Let’s also talk about the unnecessary “twin” comments. Last month, I checked out at Publix and the lady who bagged my groceries offered to carry them to my car for me, which I accepted. (Let me pause a moment and say that, at this point, yes, I was very obviously pregnant at 35 weeks along. However, I was not even wearing a maternity shirt this particular day. I did not look as pregnant as I could have, honestly.) As we walked out to the car, the lady asked, “So, when’s your baby due?” I replied with excitement, “December 12!” After all, at this point, that was about 5 weeks away–seemed close to me. “December 12?” she asked in surprise, clearly implying that she thought it should be more like November 12, which would be in a few days. “Are you sure you’re not having twins?”

OK, so let’s dissect that comment. How can the implication that you look like you are having twins EVER be taken well? I think the not-so-subtle undertone there is “You look WAY TOO BIG to only be having one baby. It must be two.” So… why would you ever say that to someone? I’m not sure.

Seven months along, out for a hike on our baby moon. Yes, it did appear pretty obvious that I was pregnant at this point...

Seven months along, out for a hike on our baby moon. Yes, it did appear pretty obvious that I was pregnant at this point…

And the comments don’t just come from strangers, you know. I have a good friend who is a few weeks behind me in her own pregnancy. When she made the announcement at work, one of her co-workers was happy to repeatedly say (both to my friend and to others) that at last my friend was going to get fat, and that maybe she would finally get a chest. It seems to me unnecessary to discuss why these comments are inappropriate and generally not encouraging.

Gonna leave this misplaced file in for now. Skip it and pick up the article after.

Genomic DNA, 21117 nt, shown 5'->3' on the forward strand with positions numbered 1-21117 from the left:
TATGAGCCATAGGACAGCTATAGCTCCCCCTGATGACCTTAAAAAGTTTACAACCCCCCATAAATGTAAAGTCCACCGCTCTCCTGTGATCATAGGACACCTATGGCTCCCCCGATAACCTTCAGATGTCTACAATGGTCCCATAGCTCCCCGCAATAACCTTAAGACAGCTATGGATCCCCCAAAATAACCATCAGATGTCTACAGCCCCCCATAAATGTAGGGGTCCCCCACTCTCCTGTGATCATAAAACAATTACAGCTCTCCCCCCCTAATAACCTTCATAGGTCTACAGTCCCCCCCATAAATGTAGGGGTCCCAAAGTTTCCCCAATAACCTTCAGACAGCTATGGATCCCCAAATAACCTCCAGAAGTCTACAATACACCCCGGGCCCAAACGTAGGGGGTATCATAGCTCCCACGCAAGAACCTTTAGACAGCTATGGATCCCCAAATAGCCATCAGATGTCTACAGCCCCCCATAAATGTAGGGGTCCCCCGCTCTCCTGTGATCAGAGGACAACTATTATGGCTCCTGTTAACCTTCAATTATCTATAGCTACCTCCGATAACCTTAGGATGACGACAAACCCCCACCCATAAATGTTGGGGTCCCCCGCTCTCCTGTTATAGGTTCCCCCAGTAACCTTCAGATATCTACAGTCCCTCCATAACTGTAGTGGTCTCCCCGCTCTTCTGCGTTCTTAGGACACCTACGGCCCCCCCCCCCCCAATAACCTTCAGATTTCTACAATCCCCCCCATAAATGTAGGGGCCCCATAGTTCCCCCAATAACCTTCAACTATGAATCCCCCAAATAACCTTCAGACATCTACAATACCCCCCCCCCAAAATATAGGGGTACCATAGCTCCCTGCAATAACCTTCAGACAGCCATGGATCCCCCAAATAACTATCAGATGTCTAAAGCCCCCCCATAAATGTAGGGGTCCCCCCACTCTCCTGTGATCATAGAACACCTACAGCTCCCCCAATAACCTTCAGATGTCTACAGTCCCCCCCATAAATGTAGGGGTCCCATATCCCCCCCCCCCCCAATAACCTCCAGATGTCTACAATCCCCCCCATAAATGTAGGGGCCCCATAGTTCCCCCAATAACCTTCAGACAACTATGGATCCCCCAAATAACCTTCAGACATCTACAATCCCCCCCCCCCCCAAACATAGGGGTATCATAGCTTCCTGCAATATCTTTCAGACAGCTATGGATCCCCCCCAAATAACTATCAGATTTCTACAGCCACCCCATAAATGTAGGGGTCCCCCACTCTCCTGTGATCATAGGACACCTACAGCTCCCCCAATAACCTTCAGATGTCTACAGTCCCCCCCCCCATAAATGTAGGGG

And finally, now that I’m full-term, I’m getting the “You look like you’re going to pop!” commentary. That actually doesn’t bother me–I recognize there is much truth in that. However, the other day at Walmart an older man turned around in line and acted surprised when he saw me standing there. (Like who hasn’t ever seen a pregnant woman?) “Wow!” he said. “You look like you’re ready to go any day now!” Well, yes, I explained my due date was in about two weeks. “Well, don’t sneeze! That baby may come right out!” He chuckled and walked away, suggesting that my husband should have his running shoes ready. I chuckled along with him but what I really wanted to say was, “From everything I’ve heard about the childbirth process, I’m pretty sure a sneeze wouldn’t quite do the trick. In fact, I hear of women who push for hours to birth their babies. I only wish it was as easy as a sneeze. But thanks for your advice!”

I probably sound like I’m a bit bitter. I’m really not. In truth, none of the comments I have received have actually offended me at all. I know that by nature of being pregnant, I am a target for such commentary. But I did want to throw these thoughts out there to encourage others to THINK about what they’re saying to pregnant women before they say it!

Let me close with an example of what is OK to say to a pregnant woman. The other night I was at a Christmas function, and a sweet older man in a wheelchair reached out and patted my arm as I walked by. I stopped and he looked me in the eye and said, “I think pregnant women are just so beautiful!” I smiled and thanked him as I went on my way. And I thought… more people could learn from that man! What a kind comment to make to a woman who, at nine months pregnant, feels like she just can’t get much bigger. So, next time you start to say something to an expectant mom, think about that guy, and try to make your comments kind and encouraging!